Category/Genre: YA Contemporary Romance
Word Count: 81,000
My main character would prefer to live in:
Corey and Tessa don’t seem like the type of people who would have anything in common, but when it comes right down to it they’ve both weathered some cold storms and would rather live in the sun than the cold.
Dear Awesome Agents,
Seventeen-year-old Tessa honors her deceased daredevil brother’s memory by street racing, but after getting caught she hasn’t been allowed near the Mustang. Tessa’s built a new life without racing, and the darkness that used to surround her seems to be receding.
When his former gang leader, Vance, comes knocking on nineteen-year-old Corey’s door, saying no to him puts Corey’s family in danger. Saying yes to vandalizing the car of the cop who’d put Corey away might mean a one way ticket back to jail.
When Tessa catches Corey destroying her Mustang, she should turn him over to the police. Instead, Tessa sees a guy trying to escape his own demons and convinces her father to let Corey fix the damage he caused.
Falling for the cop’s daughter is the stupidest thing Corey could possibly do, especially when he’s still in the palm of Vance’s hand. But Tessa gives him something he never thought he’d ever have again: hope. As their relationship grows, Corey learns the danger he poses is closer to home than he thought, and letting Tessa go is the only way to keep her and everyone else safe. Tessa isn’t going to sit by the sidelines and watch Corey sacrifice himself again. So when Tessa discovers that money is what Vance wants, she comes up with a plan: free Corey from his past. Tessa has to race one more time―and risk losing herself to the darkness she’s barely avoided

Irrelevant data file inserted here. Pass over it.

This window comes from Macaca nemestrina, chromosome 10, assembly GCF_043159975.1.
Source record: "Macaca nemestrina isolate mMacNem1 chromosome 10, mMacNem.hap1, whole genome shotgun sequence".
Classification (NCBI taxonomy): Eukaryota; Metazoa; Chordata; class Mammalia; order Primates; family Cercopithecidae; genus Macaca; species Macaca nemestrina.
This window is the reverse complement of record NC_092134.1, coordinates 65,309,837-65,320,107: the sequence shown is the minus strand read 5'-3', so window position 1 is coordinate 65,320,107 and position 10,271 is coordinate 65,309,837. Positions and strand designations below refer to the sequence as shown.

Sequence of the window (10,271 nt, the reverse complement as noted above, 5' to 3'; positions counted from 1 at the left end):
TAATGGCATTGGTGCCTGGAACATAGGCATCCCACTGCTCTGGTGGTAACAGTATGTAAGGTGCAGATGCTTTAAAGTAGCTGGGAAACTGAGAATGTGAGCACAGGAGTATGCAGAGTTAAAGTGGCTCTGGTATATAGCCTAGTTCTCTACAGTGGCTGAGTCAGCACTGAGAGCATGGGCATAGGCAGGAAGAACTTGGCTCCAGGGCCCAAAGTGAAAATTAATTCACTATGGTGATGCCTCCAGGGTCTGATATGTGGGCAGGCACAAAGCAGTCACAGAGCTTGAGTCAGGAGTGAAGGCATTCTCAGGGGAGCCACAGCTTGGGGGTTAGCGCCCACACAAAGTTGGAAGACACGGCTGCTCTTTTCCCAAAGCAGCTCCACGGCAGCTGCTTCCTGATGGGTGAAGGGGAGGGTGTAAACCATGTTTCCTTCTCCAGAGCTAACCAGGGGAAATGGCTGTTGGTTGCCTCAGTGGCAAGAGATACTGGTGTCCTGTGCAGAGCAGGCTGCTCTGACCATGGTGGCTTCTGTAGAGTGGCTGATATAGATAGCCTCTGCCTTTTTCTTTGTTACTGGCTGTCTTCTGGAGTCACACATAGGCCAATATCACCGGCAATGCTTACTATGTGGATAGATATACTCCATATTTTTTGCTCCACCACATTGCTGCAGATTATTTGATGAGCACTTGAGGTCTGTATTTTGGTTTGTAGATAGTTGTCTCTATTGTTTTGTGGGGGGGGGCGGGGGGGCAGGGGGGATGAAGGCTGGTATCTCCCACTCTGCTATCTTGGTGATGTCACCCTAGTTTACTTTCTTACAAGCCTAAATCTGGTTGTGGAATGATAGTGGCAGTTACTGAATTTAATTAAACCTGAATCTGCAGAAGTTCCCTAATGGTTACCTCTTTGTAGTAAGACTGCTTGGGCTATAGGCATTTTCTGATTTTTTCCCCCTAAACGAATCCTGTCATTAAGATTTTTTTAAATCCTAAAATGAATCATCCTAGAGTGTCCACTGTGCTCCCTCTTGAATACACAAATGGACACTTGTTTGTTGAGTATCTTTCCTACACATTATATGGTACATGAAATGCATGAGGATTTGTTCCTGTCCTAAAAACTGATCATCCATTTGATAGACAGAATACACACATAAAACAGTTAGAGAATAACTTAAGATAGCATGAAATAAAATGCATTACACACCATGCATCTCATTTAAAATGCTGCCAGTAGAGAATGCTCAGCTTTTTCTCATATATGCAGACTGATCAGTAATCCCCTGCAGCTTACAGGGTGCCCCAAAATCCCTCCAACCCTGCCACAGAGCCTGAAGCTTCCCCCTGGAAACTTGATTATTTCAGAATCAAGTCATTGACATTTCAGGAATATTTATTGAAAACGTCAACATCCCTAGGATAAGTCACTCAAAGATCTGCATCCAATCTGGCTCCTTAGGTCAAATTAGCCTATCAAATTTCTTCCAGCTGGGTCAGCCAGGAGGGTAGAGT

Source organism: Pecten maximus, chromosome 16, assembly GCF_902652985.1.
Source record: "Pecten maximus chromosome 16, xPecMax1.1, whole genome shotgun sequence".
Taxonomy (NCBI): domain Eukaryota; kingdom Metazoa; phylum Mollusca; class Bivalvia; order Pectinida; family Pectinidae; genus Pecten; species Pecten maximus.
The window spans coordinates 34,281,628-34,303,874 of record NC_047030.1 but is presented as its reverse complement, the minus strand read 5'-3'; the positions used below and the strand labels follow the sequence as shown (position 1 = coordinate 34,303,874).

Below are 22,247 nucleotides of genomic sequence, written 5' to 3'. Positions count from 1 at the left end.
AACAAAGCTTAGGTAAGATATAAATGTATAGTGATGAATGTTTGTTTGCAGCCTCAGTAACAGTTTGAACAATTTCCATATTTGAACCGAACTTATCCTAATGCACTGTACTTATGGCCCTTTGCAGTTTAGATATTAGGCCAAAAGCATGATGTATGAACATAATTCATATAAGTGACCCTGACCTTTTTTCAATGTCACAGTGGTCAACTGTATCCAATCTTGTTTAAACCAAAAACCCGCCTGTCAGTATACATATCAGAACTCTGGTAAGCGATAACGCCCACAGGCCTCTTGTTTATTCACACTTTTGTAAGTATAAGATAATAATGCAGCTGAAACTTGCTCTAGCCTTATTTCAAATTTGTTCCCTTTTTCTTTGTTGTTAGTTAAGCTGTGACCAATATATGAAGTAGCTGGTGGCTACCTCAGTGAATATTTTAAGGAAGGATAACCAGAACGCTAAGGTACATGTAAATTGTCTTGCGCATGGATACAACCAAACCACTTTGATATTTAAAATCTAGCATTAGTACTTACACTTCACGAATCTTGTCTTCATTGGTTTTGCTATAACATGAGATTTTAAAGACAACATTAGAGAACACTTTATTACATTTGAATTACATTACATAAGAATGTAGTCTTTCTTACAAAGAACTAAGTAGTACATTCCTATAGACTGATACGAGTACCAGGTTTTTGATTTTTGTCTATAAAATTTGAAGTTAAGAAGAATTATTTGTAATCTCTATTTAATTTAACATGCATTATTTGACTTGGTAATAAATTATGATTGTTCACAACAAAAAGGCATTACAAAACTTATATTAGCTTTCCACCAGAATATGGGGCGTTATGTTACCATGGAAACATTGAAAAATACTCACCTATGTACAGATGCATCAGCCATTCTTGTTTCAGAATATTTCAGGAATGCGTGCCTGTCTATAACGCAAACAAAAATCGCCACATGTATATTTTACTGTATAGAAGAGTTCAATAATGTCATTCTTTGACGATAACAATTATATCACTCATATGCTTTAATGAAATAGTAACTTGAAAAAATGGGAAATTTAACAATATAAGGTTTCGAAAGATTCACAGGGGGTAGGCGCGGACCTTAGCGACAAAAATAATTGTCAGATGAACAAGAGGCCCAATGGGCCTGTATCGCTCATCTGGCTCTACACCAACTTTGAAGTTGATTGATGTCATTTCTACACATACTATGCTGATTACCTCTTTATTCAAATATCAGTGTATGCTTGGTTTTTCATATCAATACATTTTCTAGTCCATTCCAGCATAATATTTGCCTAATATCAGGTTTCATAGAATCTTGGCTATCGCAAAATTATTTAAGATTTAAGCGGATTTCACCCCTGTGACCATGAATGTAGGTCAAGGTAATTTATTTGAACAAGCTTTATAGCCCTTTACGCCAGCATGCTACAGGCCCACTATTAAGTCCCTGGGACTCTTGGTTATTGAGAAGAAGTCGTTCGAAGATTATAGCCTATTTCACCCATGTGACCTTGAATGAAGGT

Told from dual POVs, FADING is complete at 81,000 words and would appeal to fans of Katie McGarry and Simone Elkeles.
First 250 words:
I used to like the smell of oil. The way it snagged onto my clothes after a long day of work. Not anymore. Not when it filled the darkened garage while I procrastinated following Vance’s instructions.
“Come on, Fowler, you take the first shot.” Vance held out the baseball bat, anger gleaming in his eyes, his expression perfect for a snake. It made me squirm and want to punch him at the same time. It was always there, a part of him, hunting me down until I did exactly what he asked.
I took a breath, hoping the danger sign flashing in the back of my mind would shut itself off and leave me the hell alone. This was just another job. Like all the others.
“You sure about this?” My hand slipped around the base of the bat.
“Always. Besides, if you don’t do it, I’m sure I can convince the other guys.” He signaled to Drew and Jaimie standing in the shadows of the detached garage in their matching black shirts and jeans, holding flashlights. “Of course after they’re done with the car you’d be next in line,” Vance chuckled.
I cleared my face of all emotion, a blank canvas. Showing the anger and fear running its course through my veins wasn’t an option. Vance didn’t usually make his intentions clear, unless blood and death were involved.
I tightened my grip on the bat and tried to convince myself it wasn’t created to hit baseballs, but rather restored masterpiece cars.